But a pick and roll involves four people. Because his P&Rs are usually with another bigman team mate (because of poor transition defense?), one guy is left open. So far the ball handlers have been bricking shots. The screener, who is open, is building a house. The screen setter is 1/11 from downtown on pick and pops involving Jeremy, and overall is shooting only 24.3 FG%. In my opinion the issue here isn't that Evans is magic on defense. It's that the guys trying to exploit him are missing more than they should. If Evans has to D-up Jose Calderon it's different, but right now these situations  are happening against guys like Eric Bledsoe (who aren't really known for being triple threats).

Pick and Roll defense and Isolations are a small part of Jeremy's time on defense. The vast majority of the time he's closing out on guys, or defending guys up post up on him. Two years ago he was #15 in the entire NBA on defending close outs. This year he's #90. But being Top 100 is still very good. I have no trouble with his ability to close out on other bigs who are shooting midrange shots (see: Rony Turiaf). When he has to extend himself from help defending the paint and running out to a guy behind the three point line there is a problem. Those guys are making 38.3 3pt% against Jeremy. And again, about 40% of the plays he defends are spot ups. If he's going to be more useful, and perhaps be someone who can guard SFs, then he's going to have to improve on this. But it's hard. He's super long already. His wingspan is crazy. He can jump out of the gym. The only issue is does he trade off having a foot in the paint and help defending around the rim so that he's one step closer to guys spotting up? I guess that depends on if he's playing SF or PF. Andrei Kirilenko was able to make it work by defending three point shooters and the paint on the same play. Evans doesn't have Andrei's instincts though. If Evans decides to bail on help defense to d-up on shooters I can see the Spot up three point percentage go down. But maybe guys like Derrick Favors will have to foul more then, and be in foul trouble? Which hurts the team more? An open three, or less Favors? Aside from the deep back (which is an Xs and Os thing), people are shooting below 40% in spot ups against Jeremy.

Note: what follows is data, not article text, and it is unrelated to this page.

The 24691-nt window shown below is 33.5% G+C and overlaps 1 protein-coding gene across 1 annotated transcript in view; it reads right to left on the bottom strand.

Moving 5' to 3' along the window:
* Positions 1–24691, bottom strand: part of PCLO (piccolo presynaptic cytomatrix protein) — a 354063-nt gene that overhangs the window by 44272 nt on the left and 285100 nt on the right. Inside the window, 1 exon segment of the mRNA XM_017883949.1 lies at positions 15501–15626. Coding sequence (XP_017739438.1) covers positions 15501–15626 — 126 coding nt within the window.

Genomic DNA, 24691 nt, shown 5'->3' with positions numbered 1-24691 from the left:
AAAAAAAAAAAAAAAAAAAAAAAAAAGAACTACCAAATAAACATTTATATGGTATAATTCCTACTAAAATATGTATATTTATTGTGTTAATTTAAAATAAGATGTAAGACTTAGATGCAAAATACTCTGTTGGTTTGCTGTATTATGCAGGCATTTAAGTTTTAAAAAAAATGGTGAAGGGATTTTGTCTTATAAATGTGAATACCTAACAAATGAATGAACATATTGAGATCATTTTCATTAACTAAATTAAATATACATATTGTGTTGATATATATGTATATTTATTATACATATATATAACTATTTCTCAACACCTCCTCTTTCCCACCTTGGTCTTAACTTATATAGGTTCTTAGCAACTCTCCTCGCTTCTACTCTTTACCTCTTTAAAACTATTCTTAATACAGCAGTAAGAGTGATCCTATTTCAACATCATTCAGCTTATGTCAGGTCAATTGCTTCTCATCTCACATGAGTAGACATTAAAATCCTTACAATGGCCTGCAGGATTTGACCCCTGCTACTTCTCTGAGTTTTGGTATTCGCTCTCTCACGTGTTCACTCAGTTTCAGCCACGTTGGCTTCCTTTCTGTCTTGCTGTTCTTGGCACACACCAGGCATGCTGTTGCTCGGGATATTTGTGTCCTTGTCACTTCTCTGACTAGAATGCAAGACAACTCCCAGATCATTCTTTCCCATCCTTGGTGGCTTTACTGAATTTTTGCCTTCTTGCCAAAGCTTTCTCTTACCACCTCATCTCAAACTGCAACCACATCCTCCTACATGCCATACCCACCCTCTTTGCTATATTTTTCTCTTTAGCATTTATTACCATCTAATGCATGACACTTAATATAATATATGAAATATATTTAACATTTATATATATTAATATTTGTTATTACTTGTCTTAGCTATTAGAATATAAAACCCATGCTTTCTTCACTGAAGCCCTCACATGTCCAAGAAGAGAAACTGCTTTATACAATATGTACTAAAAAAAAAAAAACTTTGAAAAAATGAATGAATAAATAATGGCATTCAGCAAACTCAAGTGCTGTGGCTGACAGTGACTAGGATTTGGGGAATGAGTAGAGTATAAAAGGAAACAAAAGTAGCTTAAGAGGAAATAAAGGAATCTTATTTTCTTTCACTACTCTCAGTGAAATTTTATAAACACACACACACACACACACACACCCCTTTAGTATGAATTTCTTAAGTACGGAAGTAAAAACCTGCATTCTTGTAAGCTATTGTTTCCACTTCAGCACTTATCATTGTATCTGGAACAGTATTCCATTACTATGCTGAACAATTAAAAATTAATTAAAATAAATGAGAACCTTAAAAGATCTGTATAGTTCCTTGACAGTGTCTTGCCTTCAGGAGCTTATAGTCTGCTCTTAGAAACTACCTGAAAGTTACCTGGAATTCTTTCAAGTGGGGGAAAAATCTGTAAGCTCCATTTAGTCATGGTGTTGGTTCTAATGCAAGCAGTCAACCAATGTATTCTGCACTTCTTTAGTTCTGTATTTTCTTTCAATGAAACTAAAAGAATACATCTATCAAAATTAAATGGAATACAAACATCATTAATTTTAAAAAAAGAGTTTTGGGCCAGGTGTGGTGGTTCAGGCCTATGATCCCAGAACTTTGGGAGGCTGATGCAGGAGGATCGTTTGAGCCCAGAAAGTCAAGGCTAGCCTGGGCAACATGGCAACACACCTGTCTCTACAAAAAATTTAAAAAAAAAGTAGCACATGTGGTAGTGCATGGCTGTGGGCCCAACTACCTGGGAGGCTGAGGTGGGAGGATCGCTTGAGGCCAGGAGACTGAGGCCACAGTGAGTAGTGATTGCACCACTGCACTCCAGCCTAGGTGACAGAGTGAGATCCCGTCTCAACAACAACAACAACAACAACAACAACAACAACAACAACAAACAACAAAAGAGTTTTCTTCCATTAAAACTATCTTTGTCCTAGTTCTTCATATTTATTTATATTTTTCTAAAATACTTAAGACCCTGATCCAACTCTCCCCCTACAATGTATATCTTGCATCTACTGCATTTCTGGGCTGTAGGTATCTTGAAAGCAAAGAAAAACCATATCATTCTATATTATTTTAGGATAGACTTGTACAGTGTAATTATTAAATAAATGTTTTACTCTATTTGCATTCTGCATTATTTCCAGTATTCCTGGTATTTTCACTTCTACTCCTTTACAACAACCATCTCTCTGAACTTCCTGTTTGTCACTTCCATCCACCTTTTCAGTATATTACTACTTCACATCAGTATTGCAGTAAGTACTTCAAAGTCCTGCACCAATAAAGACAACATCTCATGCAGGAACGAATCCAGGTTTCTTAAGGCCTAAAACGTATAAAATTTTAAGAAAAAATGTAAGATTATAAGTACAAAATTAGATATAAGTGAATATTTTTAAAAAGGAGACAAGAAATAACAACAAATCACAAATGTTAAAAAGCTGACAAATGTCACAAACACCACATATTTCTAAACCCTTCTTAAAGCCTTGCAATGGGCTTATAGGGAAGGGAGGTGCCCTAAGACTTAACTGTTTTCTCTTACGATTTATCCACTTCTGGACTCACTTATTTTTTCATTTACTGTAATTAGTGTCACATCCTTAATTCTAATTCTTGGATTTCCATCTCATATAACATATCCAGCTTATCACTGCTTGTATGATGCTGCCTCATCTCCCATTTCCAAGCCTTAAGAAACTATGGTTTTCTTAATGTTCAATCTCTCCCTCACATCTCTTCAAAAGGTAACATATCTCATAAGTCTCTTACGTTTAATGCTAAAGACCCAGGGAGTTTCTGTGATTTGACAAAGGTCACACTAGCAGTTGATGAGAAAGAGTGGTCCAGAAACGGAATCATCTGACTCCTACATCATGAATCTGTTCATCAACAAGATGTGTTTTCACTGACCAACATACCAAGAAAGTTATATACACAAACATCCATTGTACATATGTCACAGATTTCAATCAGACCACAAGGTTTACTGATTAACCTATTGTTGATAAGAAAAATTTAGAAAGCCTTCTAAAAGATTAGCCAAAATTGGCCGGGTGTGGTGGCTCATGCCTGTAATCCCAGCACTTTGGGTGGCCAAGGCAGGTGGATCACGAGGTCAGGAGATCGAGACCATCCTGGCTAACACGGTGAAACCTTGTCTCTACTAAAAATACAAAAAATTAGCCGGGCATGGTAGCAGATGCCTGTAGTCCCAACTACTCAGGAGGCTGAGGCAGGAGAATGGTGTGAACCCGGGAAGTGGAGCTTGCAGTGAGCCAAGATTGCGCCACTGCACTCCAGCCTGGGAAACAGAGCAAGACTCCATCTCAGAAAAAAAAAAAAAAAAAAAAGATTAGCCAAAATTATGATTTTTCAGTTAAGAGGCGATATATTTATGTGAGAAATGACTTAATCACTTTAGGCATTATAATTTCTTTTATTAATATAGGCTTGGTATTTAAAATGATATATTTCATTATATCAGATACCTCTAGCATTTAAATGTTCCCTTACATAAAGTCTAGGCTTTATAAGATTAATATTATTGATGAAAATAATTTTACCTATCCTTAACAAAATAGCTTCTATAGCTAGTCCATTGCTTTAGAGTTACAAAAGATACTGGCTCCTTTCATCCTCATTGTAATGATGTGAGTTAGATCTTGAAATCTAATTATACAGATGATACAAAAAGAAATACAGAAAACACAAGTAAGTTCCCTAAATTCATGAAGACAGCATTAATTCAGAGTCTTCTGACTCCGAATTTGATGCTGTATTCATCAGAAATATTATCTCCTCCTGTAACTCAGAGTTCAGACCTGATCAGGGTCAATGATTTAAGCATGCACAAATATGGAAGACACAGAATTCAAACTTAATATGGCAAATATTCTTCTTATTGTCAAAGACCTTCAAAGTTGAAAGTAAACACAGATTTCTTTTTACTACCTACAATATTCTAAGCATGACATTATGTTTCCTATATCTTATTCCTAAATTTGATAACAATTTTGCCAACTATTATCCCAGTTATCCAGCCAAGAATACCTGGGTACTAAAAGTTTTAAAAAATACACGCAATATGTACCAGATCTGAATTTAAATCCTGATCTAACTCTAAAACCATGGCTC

The next biggest thing, and ostensibly the most important thing for a back up PF, is post defense. Evans is currently the #161th best post defender by PPP in the NBA right now. He is pray to fouling but has only given up 3 And-1's on his career. A big guy can bully him a bit. But he's still doing enough to be ranked close to the Top 150. That's not bad for a backup. And it gives me confidence in his ability to defend all comers.

If Evans is to progress as a 4 / 3 (four slash three) that means he has to be able to defend fours and threes. And that really means he has to be able to defend occasional fives (these are the guys who hurt in on post ups) and ones (these are the guys who get him to foul on isos). The bigger problem is that the proportion of what he does on defense also changes. His instincts are to defend the paint, collect boards, and block shots. If he's on the perimeter more he has to be able to stay in front of his man and face new challenges -- like screens. He's not amazing when he has to defend against dribble hand offs. And he has little experience defending guys running around screens. He can do both. And if he's playing SF he's going to have to do more of both. How well he can will determine if he really can step out on the court and play power forward and small forward. Because the thing that really determines minutes is how well can you defend a position or two.

Ultimately though we have a chance to recreate the same problem all over again like we did with Andrei Kirilenko. AK was a dominant defensive presence as a PF. He was a great help defender with his length, got offensive rebounds, and made life hell for the other team. When he was moved to SF he was never the same. Injuries played a part in that too. But when it's always been your job to defend the paint, having to check Kobe Bryant is a little different. Right now Evans is almost a mini-AK on defense (he just doesn't have the steals, but the deflections come with more playing time). He would get more playing time if he was more than just a power forward, but I don't know if he can defend guards full time.

The data says he can. But the "do I d up on the spot up guy, or help defend" problem is the microcosm of the macrocosm of him playing the three would be like, I think.

I like the idea of Evans being able to defend multiple positions. The game film says that he can. And I'm all for him playing more. I don't know how all of it is going to play out, but what I do know is that he's much more than just a dunker. At the very least it would be good for the coaching staff to understand how terrific a defender he is.